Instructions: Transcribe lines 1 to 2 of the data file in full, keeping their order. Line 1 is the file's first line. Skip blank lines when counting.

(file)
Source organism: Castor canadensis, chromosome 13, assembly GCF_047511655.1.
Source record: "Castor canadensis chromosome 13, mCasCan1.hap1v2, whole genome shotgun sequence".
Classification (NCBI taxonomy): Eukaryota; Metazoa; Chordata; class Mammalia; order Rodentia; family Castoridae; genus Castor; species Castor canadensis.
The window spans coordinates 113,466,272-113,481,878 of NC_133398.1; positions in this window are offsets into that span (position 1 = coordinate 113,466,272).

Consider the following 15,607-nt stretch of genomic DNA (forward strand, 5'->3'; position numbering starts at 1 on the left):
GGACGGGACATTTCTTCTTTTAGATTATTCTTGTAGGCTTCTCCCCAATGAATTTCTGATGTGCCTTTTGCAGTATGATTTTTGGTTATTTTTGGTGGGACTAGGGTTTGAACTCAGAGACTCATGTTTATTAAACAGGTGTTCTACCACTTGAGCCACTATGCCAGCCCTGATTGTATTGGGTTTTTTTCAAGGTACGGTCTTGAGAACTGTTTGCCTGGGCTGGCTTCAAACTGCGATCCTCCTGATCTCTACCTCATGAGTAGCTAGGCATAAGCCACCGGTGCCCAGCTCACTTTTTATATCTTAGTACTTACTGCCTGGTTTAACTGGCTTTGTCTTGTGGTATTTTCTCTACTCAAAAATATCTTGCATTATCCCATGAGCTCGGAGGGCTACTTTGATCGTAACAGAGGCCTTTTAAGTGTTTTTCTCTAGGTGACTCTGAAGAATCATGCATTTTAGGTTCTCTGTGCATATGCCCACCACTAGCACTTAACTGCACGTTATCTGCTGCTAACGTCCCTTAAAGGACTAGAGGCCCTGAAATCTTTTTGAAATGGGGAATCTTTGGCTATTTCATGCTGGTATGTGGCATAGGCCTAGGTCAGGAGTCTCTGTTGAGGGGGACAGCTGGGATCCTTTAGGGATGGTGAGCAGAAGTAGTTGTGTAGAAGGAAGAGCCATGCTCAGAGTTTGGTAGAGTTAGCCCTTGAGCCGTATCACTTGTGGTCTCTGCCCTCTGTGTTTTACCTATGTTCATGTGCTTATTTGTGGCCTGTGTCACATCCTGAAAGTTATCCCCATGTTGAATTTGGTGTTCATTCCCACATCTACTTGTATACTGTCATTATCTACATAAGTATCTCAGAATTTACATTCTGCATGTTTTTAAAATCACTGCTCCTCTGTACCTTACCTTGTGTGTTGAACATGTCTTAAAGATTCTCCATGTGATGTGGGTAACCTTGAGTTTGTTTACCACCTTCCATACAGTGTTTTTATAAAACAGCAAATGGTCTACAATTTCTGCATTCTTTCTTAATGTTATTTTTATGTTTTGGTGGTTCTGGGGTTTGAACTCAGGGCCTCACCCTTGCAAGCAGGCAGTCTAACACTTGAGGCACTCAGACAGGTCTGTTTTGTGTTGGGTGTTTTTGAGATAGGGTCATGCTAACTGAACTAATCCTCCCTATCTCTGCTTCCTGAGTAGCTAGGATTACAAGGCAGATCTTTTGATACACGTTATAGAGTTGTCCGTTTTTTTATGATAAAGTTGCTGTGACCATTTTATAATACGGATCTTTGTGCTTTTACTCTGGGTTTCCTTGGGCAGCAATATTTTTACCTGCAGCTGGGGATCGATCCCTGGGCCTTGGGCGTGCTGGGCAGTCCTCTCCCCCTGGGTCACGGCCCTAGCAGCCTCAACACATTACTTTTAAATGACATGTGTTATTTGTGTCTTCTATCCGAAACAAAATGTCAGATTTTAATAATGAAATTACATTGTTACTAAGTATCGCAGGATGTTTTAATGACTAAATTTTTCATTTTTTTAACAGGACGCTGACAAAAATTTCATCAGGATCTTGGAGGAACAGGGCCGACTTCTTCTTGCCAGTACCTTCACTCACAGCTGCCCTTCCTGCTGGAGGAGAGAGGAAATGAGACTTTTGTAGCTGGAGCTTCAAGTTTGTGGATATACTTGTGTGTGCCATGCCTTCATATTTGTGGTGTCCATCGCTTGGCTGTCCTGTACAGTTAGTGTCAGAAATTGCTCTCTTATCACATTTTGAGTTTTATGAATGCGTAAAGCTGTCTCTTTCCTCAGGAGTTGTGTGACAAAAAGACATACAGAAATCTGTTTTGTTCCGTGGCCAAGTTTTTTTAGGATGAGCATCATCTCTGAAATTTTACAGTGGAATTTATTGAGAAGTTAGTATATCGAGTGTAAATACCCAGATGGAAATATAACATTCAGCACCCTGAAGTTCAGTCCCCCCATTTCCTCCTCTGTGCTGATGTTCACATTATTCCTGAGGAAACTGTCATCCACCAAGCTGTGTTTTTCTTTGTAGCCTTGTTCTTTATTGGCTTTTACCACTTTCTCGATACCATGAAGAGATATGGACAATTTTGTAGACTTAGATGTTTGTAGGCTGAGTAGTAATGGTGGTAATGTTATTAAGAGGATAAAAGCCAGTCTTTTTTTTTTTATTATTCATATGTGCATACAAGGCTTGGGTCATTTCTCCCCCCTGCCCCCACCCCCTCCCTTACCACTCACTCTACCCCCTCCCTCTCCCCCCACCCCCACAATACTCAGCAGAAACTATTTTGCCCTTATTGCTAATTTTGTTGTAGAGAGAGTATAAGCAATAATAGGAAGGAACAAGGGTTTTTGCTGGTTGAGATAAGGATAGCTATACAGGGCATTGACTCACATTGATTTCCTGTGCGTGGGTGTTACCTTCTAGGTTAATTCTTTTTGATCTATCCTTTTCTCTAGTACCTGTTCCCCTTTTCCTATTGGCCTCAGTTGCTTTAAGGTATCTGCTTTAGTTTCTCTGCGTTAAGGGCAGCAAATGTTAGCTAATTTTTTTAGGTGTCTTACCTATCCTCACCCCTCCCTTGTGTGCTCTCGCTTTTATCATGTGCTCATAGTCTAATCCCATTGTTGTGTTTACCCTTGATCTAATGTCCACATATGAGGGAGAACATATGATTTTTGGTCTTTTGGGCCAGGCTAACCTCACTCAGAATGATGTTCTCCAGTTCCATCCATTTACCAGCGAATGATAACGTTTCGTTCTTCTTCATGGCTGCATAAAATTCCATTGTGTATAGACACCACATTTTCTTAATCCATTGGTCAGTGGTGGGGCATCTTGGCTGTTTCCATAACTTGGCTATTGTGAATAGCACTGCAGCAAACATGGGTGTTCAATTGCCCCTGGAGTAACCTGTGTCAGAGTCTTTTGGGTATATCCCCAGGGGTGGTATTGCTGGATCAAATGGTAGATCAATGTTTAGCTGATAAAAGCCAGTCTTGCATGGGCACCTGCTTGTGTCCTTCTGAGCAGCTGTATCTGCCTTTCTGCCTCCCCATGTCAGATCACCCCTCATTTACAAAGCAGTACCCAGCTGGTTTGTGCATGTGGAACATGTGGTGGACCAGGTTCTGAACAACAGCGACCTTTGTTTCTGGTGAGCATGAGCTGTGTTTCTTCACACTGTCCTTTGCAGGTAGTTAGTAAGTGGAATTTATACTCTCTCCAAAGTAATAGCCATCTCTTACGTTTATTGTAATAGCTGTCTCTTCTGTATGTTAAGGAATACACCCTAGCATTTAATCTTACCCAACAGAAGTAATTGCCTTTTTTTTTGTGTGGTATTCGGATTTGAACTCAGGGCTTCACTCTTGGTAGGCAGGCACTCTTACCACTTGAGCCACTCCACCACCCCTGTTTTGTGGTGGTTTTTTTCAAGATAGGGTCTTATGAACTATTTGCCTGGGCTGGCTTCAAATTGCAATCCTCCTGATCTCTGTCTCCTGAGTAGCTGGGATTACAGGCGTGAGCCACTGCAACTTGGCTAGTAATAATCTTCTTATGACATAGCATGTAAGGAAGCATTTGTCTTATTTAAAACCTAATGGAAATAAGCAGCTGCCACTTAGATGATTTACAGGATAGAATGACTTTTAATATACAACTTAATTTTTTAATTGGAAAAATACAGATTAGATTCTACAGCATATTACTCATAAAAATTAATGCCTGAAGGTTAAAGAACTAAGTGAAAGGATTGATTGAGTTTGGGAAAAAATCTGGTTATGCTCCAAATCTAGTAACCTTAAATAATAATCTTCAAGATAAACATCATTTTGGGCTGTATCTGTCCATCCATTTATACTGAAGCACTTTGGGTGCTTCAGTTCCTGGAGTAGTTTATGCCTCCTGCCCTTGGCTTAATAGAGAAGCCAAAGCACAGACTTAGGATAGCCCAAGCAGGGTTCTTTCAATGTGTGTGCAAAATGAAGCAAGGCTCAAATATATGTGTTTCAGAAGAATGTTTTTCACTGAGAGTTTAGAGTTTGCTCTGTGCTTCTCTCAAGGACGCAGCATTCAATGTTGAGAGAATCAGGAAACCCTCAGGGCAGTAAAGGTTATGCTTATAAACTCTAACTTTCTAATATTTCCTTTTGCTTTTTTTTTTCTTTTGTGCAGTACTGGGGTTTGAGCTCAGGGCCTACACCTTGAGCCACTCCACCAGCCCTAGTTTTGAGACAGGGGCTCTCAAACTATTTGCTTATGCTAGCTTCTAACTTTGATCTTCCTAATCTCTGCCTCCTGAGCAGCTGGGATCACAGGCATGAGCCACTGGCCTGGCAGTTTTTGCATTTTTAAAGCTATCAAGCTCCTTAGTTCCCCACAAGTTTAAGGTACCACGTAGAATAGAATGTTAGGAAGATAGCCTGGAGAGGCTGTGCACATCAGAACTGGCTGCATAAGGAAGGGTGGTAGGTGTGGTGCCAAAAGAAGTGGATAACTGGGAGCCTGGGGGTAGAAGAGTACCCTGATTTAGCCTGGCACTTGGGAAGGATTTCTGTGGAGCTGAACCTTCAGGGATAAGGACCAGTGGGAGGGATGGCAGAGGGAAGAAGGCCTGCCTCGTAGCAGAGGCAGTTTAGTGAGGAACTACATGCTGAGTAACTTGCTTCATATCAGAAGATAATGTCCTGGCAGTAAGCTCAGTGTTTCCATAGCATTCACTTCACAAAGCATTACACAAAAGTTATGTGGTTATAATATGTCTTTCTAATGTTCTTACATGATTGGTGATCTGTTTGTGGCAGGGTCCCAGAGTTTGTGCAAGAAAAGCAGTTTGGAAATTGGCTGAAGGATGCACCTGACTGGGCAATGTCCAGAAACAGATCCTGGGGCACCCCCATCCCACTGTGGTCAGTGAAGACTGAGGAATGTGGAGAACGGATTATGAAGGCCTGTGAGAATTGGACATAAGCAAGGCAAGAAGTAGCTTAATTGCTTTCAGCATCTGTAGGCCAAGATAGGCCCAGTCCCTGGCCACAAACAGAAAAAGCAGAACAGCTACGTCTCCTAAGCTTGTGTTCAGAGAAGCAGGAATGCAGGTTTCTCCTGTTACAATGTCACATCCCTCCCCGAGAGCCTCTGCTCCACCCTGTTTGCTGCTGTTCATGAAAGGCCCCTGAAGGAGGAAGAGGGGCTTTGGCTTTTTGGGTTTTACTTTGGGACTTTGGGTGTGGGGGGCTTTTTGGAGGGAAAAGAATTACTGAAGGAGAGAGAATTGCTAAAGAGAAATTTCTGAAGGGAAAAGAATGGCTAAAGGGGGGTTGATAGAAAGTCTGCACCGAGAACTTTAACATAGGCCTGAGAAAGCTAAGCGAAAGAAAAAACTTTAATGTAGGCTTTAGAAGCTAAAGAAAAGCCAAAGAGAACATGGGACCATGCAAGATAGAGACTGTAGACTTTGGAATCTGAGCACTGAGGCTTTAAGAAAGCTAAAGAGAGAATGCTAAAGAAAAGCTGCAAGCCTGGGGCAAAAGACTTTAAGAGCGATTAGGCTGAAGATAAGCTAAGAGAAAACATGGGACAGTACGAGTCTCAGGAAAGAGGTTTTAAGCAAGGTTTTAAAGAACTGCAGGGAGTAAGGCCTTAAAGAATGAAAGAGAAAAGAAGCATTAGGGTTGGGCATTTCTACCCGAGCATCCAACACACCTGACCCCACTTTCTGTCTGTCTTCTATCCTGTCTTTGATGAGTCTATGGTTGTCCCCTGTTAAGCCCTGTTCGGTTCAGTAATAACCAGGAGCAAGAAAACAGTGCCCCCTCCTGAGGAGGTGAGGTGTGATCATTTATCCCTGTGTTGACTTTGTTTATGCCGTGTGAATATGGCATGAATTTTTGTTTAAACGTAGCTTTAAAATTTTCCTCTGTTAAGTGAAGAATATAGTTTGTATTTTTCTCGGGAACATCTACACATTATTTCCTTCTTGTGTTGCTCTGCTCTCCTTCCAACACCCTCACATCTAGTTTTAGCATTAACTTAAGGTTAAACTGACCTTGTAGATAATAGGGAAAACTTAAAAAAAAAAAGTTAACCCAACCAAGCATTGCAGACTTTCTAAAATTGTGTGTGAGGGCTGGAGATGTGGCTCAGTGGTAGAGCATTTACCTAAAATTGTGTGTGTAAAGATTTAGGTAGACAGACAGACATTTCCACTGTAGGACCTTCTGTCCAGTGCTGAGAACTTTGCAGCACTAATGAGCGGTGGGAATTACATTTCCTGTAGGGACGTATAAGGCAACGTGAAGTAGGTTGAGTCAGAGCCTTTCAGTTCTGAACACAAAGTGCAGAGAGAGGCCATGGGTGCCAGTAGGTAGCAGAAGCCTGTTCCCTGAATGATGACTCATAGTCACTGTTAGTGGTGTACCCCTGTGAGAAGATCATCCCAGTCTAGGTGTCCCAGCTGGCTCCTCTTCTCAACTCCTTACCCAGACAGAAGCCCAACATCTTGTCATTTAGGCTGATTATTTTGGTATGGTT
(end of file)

Source organism: Castor canadensis, chromosome 13, assembly GCF_047511655.1.
Source record: "Castor canadensis chromosome 13, mCasCan1.hap1v2, whole genome shotgun sequence".